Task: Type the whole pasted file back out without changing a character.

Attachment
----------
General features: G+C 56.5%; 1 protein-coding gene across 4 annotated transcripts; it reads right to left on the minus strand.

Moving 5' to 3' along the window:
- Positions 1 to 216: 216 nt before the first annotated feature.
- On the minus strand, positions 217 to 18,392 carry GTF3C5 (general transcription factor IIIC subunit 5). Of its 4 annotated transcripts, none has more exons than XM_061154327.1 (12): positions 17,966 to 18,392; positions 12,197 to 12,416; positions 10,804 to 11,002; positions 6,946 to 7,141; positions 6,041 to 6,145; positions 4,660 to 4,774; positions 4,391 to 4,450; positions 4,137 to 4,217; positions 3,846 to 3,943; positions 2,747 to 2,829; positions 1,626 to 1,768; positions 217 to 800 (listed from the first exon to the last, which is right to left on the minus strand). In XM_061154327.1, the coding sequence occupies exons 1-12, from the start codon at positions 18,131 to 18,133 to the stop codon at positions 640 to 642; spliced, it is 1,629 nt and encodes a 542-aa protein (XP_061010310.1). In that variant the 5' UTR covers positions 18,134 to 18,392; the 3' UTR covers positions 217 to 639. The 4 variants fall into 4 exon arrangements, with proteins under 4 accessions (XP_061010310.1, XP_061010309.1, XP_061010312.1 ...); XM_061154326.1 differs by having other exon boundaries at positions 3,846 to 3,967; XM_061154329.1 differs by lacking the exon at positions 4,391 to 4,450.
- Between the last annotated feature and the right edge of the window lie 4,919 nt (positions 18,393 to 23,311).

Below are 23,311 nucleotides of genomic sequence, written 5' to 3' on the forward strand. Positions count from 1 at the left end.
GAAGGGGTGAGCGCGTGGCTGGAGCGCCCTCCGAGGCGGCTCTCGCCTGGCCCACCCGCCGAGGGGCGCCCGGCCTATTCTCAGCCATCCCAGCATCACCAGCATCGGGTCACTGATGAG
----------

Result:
General features: G+C 56.5%; 1 protein-coding gene across 4 annotated transcripts; it reads right to left on the minus strand.

Moving 5' to 3' along the window:
- Positions 1 to 216: 216 nt before the first annotated feature.
- On the minus strand, positions 217 to 18,392 carry GTF3C5 (general transcription factor IIIC subunit 5). Of its 4 annotated transcripts, none has more exons than XM_061154327.1 (12): positions 17,966 to 18,392; positions 12,197 to 12,416; positions 10,804 to 11,002; positions 6,946 to 7,141; positions 6,041 to 6,145; positions 4,660 to 4,774; positions 4,391 to 4,450; positions 4,137 to 4,217; positions 3,846 to 3,943; positions 2,747 to 2,829; positions 1,626 to 1,768; positions 217 to 800 (listed from the first exon to the last, which is right to left on the minus strand). In XM_061154327.1, the coding sequence occupies exons 1-12, from the start codon at positions 18,131 to 18,133 to the stop codon at positions 640 to 642; spliced, it is 1,629 nt and encodes a 542-aa protein (XP_061010310.1). In that variant the 5' UTR covers positions 18,134 to 18,392; the 3' UTR covers positions 217 to 639. The 4 variants fall into 4 exon arrangements, with proteins under 4 accessions (XP_061010310.1, XP_061010309.1, XP_061010312.1 ...); XM_061154326.1 differs by having other exon boundaries at positions 3,846 to 3,967; XM_061154329.1 differs by lacking the exon at positions 4,391 to 4,450.
- Between the last annotated feature and the right edge of the window lie 4,919 nt (positions 18,393 to 23,311).

Below are 23,311 nucleotides of genomic sequence, written 5' to 3' on the forward strand. Positions count from 1 at the left end.
GAAGGGGTGAGCGCGTGGCTGGAGCGCCCTCCGAGGCGGCTCTCGCCTGGCCCACCCGCCGAGGGGCGCCCGGCCTATTCTCAGCCATCCCAGCATCACCAGCATCGGGTCACTGATGAG